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After Jim Joyce blown call, should baseball rethink instant replay?

Many analysts of the game say video review is needed, although not everyone thinks the system needs to change. The Jim Joyce blown call has reignited the debate.

Detroit Tigers pitcher Armando Galarraga (58) covers first base as Cleveland Indians' Jason Donald, right, runs to the base and umpire Jim Joyce looks on in the ninth inning of a baseball game in Detroit Wednesday.

Paul Sancya/AP

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Baseball can be a game of inches. But umpire Jim Joyce's blown call Wednesday wasn’t the typical razor-thin call of “safe.” On video review, Americans are viewing it as a clear umpiring mistake – one that cost pitcher Armando Galarraga a perfect game.

The umpire's call is raising pressure on the sport to reconsider a longstanding question: Why not use instant replays to help ensure that key calls by umpires are correct?

In this case, Mr. Joyce's call was pivotal. Mr. Galarraga of the Detroit Tigers was just one out away from a perfect game, in which a pitcher wins by getting every opposing batter out for nine straight innings. The game would have been just the 21st in the history of the major leagues.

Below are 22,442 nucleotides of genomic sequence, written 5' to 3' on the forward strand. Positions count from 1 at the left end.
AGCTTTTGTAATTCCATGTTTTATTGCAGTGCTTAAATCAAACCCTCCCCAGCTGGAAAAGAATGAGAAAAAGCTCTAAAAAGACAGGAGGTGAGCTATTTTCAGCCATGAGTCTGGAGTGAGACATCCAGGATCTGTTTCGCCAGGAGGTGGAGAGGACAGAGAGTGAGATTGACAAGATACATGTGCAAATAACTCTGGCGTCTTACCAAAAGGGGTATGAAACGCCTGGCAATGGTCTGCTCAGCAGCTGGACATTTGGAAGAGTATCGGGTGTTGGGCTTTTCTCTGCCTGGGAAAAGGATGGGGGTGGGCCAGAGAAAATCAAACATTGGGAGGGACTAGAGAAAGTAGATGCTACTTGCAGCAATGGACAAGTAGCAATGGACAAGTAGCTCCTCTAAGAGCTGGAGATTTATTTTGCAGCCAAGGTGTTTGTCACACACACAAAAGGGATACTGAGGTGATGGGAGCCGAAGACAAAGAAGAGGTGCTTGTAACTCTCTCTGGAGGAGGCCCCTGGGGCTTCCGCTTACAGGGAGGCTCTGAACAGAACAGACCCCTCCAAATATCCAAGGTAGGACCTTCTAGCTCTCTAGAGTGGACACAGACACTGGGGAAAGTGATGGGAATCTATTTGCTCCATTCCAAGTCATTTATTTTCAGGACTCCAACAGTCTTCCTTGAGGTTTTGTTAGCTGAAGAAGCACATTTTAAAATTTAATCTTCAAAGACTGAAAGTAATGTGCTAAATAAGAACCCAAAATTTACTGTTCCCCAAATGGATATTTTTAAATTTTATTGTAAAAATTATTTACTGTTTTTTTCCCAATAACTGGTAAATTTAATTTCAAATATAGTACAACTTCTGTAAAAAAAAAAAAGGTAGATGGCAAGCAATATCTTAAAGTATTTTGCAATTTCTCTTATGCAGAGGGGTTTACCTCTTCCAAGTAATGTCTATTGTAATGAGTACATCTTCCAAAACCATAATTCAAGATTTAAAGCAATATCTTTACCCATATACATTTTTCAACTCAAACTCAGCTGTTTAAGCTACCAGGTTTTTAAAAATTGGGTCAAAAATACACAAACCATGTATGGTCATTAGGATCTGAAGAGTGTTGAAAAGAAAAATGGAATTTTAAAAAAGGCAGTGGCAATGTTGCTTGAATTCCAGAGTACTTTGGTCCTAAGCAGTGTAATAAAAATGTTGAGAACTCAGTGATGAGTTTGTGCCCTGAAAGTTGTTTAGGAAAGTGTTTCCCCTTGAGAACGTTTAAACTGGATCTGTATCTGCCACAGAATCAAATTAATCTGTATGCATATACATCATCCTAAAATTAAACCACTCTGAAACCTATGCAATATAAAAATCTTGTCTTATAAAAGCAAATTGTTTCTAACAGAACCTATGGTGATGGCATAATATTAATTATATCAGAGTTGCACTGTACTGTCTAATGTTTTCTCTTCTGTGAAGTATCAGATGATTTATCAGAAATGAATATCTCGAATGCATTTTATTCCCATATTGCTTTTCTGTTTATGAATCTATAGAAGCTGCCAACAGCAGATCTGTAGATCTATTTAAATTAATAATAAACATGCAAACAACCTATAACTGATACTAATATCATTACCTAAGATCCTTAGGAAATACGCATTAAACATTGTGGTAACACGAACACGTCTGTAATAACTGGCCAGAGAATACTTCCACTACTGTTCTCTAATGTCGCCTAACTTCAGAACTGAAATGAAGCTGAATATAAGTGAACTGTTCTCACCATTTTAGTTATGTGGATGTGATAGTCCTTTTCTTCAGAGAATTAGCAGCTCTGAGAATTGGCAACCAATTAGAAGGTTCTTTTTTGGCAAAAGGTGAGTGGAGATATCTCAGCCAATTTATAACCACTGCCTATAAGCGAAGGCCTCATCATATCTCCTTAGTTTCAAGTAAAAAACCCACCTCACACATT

Joyce's call involved a play at first base. Currently, video reviews are used in just one aspect of baseball: questionable home runs.

But while some people want more review, not everyone thinks the system needs to change.

Using replays wouldn't rule out all mistakes, for one thing. And the sport would have to make tricky choices about which calls would be reviewable. Too much review, and it would slow down a sport that is already defined by frequent and long pauses between plays.

But many analysts of the game say video review is needed, as occurs in football (another game of stop-and-start action), to ensure that some of the most obvious and game-changing bad calls can be reversed.

"We need instant replay to get these things right," said J.P. Ricciardi, former Toronto Blue Jays general manager, in postgame analysis on ESPN.

But he suggested the process shouldn't get into one of the most sensitive areas of umping – calling balls and strikes behind home plate. That would "take forever," he said.

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